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By Phil Helsel, Andrew Blankstein and The Associated Press

Immigration and Customs Enforcement on Friday pushed back against claims by some groups that a series of raids the agency said targeted criminals in several states were connected to President Donald Trump’s executive orders.

David Marin, ICE's field office director for enforcement and removal operations in greater Los Angeles, said an enforcement sweep in California was in the planning stages "before the administration came out with their current executive orders."

The agency said more than 160 were arrested in the five-day operation in the Los Angeles area, which focused on "criminal aliens, illegal re-entrants, and immigration fugitives." It said that 200 people were arrested in the operations in Georgia and the Carolinas.

In this photo provided by U.S. Immigration and Customs Enforcement, officers detain a suspect as they conduct a targeted enforcement operation in Los Angeles on Feb. 7, 2017.Courtesy Charles Reed / U.S. Immigration and Customs Enforcement via REUTERS

The president pro tem of California's state senate slammed ICE for what he said was a lack of transparency in the California operation, which come amid anxiety over Trump’s immigration policies. On Thursday an ICE official called reports of 100 arrests on that day alone exaggerated. The agency released the 160 overall number Friday.

"I find it particularly galling that after misleading the media yesterday, ICE would today lecture the public about the dangers of 'false reporting,'" state Sen. Kevin de Leon, a Democrat, said in a statement. "If ICE is looking for the culprit to yesterday’s panic they need only look in the mirror."

Immigration activists decried the raids. The immigration enforcement agency said that the "enforcement surge" was routine.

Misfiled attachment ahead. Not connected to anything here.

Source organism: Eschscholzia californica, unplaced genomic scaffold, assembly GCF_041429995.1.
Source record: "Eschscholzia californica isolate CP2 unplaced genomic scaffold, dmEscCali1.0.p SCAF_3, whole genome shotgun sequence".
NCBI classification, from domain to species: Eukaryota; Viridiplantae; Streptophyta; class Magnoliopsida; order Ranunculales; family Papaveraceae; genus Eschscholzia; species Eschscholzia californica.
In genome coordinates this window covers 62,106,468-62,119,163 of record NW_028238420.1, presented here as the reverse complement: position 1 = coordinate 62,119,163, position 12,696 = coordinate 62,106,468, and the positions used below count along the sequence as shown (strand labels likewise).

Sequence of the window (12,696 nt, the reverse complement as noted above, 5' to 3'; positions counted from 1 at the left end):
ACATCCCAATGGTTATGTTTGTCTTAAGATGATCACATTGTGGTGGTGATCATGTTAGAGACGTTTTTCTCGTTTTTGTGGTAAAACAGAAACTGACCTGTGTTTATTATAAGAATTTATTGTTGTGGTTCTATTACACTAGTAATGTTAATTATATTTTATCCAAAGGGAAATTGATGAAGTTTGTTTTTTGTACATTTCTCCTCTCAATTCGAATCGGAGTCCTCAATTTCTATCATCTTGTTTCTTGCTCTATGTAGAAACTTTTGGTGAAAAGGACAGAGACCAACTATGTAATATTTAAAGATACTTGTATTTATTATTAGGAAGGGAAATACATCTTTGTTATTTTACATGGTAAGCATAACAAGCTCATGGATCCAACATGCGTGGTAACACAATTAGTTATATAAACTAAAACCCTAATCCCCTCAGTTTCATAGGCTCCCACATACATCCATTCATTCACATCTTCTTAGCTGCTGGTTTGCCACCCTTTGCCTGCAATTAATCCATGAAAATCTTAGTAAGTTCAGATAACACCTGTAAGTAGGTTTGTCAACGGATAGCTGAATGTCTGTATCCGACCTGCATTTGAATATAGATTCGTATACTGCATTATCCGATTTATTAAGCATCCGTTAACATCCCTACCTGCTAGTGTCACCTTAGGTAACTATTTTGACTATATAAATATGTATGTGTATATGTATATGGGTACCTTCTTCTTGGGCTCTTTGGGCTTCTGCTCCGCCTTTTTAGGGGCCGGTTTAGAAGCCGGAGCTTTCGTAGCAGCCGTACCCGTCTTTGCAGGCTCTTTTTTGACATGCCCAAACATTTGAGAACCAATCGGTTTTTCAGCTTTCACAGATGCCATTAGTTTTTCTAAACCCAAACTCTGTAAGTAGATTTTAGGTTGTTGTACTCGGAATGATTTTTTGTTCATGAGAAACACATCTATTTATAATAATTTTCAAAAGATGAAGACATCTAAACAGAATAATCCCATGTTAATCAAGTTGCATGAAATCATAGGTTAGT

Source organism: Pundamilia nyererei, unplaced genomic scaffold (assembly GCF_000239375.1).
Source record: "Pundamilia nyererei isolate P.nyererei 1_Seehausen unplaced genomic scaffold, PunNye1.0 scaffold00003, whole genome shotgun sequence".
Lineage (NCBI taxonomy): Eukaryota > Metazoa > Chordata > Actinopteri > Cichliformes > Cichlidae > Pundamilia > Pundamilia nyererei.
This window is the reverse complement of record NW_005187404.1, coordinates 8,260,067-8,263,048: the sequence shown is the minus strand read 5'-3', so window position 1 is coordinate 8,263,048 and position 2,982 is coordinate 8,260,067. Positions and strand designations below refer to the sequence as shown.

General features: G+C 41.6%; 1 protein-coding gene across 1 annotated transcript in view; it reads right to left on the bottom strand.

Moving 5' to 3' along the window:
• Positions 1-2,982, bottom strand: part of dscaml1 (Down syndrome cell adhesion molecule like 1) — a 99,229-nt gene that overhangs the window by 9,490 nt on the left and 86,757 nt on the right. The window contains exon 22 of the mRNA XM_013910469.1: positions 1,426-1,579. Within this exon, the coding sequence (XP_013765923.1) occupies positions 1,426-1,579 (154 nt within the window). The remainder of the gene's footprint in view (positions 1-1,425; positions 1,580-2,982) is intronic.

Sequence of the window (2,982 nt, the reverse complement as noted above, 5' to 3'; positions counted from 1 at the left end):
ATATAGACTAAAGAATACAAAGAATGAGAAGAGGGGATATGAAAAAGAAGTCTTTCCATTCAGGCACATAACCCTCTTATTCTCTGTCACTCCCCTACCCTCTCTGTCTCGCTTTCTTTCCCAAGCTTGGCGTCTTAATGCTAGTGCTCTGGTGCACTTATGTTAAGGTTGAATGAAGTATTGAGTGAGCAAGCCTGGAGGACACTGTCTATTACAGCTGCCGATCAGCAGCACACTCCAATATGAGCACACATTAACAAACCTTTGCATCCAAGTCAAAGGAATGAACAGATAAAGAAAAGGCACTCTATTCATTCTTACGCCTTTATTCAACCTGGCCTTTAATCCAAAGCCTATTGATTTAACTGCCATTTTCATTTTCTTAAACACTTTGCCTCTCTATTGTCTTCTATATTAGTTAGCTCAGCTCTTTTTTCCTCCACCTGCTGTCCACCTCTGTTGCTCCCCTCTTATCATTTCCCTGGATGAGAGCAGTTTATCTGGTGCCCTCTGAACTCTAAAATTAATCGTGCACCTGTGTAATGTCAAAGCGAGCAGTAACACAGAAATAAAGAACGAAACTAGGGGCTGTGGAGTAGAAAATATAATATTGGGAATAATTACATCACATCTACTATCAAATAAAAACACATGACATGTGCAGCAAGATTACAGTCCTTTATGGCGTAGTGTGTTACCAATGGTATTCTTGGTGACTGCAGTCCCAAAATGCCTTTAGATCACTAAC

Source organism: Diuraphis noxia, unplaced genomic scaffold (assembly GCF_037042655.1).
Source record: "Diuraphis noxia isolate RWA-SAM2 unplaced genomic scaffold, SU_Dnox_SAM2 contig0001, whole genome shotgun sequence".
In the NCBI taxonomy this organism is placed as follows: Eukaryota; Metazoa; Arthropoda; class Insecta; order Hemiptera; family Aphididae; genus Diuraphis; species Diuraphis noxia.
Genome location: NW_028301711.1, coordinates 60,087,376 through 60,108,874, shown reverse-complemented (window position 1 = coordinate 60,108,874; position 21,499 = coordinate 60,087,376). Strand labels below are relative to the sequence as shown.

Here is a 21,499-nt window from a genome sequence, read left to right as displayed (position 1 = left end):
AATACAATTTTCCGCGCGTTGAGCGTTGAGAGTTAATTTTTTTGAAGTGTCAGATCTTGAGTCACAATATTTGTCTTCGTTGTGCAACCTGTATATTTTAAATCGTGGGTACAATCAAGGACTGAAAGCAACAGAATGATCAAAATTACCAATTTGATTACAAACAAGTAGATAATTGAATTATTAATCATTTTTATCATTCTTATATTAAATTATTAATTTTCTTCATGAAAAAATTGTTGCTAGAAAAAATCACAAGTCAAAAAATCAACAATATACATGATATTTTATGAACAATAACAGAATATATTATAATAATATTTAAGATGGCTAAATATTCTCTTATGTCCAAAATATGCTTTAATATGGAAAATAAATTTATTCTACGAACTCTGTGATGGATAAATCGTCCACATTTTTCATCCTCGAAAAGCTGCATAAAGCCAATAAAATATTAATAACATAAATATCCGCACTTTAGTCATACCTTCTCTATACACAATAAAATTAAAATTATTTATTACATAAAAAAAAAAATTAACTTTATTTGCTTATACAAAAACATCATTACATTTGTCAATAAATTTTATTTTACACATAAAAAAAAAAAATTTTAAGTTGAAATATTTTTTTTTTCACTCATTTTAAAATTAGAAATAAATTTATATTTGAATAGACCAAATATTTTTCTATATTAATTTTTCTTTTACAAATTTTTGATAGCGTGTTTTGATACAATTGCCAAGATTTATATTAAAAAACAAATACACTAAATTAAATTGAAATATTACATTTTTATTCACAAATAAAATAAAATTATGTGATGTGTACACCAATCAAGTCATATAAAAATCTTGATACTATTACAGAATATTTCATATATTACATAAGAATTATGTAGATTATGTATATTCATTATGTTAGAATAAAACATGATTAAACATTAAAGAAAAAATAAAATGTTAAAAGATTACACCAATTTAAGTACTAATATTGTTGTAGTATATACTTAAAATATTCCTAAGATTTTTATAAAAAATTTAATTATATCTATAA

"The rash of recent reports about purported ICE checkpoints and random sweeps are false, dangerous, and irresponsible," ICE said in a statement.

Related: ICE Arrests Stir Fear in Immigrants Wary of Trump Orders

The agency conducted operations in Southern California in 2015 that resulted in 240 arrests, and in July it arrested more than 100 people, ICE has said. Of the 160 arrested in California this week, the agency said around 150 had criminal histories and that "many of the arrestees had prior felony convictions for serious or violent offenses."

News of the enforcement action in California came a day after an Arizona woman, who family members said was convicted after using a made-up Social Security number for work, was detained Wednesday and deported after being allowed to stay under Obama administration policies.

Protesters blocked the movement of a van containing Guadalupe García de Rayos, 36, from a Phoenix detention center. García de Rayos’ husband and attorney Ray Ybarra Maldonado blamed the Trump administration for the deportation.

Marlene Mosqueda, left, who's father was arrested by ICE agents early Friday morning, talks at a news conference with her Attorney Karla Navarrette at The Coalition for Humane Immigrant Rights of Los Angeles on Feb. 10. Navarrete, said she sought to stop Mosqueda from being placed on a bus to Mexico and was told by ICE that things had changed. She said another lawyer filed federal court papers to halt his removal.Nick Ut / AP

Trump has taken a hard line on illegal immigration, and early in his campaign said he would remove everyone in the country illegally. Trump in November seemed to soften that position, and said he would focus immediate efforts on those convicted of crimes, and estimated the number affected to be two to three million.

The president signed an executive order in late January directing the Department of Homeland Security to prioritize the removal of those with criminal convictions.

Related: Mexican President 'Rejects' Trump Orders, Vows to Protect Immigrants in U.S.

Los Angeles Mayor Eric Garcetti said he called ICE's regional deputy director Friday and "made it very clear that I want greater transparency about ongoing operations" and the status of those arrested.

"Angelenos should not have to fear raids that are disruptive to their peace of mind and bring unnecessary anxiety to our homes, schools, and workplaces," Garcetti said. "The Administration should take a just, humane, and sensible approach that does not cause pain for people who only want to live their lives and raise their families in the communities they call home."